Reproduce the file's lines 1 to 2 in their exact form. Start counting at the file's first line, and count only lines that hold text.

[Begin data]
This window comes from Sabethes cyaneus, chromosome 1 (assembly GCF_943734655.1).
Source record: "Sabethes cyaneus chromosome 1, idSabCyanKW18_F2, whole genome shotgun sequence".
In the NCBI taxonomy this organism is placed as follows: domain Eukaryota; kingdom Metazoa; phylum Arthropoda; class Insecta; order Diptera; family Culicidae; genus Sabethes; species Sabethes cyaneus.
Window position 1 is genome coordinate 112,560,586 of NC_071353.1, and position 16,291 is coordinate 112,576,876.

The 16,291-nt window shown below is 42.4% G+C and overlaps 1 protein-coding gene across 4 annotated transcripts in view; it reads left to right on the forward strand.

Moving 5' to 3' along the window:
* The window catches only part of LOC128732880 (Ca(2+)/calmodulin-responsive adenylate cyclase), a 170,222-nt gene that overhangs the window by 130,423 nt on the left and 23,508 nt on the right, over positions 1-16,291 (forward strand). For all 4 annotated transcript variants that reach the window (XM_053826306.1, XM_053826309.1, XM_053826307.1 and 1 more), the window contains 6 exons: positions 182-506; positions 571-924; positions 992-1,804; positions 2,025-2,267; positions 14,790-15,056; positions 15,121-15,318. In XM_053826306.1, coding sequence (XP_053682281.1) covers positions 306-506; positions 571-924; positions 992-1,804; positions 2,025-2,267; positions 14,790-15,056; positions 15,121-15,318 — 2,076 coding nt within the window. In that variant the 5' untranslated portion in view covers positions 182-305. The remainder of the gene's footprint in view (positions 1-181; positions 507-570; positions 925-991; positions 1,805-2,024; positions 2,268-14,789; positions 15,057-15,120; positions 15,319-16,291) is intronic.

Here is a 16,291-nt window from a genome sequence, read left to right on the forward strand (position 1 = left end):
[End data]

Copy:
This window comes from Sabethes cyaneus, chromosome 1 (assembly GCF_943734655.1).
Source record: "Sabethes cyaneus chromosome 1, idSabCyanKW18_F2, whole genome shotgun sequence".